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Notary Public Underwriters Blog

What Is A Notarial Certificate?

 

Your notarization of a document is not complete without a proper notarial certificate.

The notarial certificate is a written statement, signed and sealed by the notary public, certifying the facts of a notarial act. The two most common notarial acts a notary will be asked to perform are administering oaths and taking acknowledgments. Oaths and acknowledgments are two different notarial acts, therefore each will require its own certificate wording. Always check with your state’s commissioning authority to make sure you use acceptable notarial language.

 

Jurat Certificate

A jurat is a notary’s certification that he or she administered an oath or affirmation to the signer, whose signature was made in the notary’s presence. The purpose of a jurat is for a signer to swear to or affirm the truthfulness of a document’s contents. In order for a jurat to be correctly executed, the signer must sign the document in front of the notary. Documents that typically require oaths or affirmations are applications, affidavits, or any sworn statement in which the signer sets forth certain facts in writing.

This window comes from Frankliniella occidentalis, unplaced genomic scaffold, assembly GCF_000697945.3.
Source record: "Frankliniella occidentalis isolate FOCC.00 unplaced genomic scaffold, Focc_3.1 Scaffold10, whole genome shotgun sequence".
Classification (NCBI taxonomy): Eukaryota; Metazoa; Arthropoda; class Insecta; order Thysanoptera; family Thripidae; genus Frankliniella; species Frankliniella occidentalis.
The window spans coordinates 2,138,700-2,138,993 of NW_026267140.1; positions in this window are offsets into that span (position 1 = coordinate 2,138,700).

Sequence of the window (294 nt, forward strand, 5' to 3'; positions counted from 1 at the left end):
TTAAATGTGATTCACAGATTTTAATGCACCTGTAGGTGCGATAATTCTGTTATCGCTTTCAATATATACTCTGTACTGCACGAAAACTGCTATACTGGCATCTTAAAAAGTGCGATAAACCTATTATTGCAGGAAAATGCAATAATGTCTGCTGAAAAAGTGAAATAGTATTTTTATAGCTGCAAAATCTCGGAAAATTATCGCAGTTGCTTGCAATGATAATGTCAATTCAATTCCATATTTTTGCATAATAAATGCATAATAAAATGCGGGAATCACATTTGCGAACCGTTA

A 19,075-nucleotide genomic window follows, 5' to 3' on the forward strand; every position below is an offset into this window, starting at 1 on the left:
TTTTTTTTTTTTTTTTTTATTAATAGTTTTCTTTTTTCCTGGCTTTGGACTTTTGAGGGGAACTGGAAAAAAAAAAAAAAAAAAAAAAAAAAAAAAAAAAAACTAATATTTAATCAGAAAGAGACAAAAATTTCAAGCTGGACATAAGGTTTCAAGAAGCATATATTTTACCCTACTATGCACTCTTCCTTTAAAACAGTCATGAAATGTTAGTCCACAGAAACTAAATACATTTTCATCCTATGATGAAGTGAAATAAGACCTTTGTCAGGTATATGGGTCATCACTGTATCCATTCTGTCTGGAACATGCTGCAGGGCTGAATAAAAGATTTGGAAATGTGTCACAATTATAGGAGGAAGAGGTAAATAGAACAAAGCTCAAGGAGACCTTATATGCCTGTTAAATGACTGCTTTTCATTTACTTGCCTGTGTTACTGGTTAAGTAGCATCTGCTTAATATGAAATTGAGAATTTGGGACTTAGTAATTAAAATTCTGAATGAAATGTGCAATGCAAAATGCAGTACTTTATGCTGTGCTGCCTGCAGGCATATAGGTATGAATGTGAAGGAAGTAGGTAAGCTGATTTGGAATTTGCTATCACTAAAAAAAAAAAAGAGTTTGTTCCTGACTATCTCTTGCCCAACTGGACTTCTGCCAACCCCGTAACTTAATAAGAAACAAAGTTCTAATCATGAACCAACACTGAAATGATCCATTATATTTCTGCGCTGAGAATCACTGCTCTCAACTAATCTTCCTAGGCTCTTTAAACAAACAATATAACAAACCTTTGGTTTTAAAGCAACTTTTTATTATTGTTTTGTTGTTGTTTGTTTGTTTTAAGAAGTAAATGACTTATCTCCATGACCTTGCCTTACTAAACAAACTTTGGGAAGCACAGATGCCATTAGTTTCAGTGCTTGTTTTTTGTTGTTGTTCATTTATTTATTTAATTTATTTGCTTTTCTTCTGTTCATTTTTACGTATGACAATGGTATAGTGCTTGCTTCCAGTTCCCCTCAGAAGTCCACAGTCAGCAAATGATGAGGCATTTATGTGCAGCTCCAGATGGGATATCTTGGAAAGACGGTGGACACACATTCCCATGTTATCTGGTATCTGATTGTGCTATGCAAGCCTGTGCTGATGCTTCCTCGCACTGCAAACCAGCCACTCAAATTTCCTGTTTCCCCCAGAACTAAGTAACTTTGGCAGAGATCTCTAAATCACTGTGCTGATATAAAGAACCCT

Acknowledgment Certificate

An acknowledgment is a declaration that the signer understands the contents of the document, has signed the document, and consents to the terms and conditions stated in the document. The acknowledgment certificate is the Notary’s certification of the details of this notarial act. The signer may either sign the document prior to appearing before a notary, or in the notary’s presence. In either instance, the signer must acknowledge signing the document for its intended purpose. Acknowledgments are typically required for contracts, powers of attorney, or any type of document where a person has to agree to some particular terms of the document.

 

No Notarial Certificate

You cannot proceed with notarization unless the appropriate notarial wording is present on the document. As the notary, you are prohibited from choosing the notarial act. This choice is the signer’s to make and you may not give advice. Instead you may provide sample notarial language for a jurat and an acknowledgment, and explain the differences between these notarial acts. Once the signer has chosen the notarial act, the notary may add the appropriate notarial certificate. Notarial wording that is added to the document may be typed or written directly on the face of the document, below the signer’s signature. As an option to handwriting a certificate, certificate stamps and loose certificates are fast, convenient ways to add proper notarial language to a document.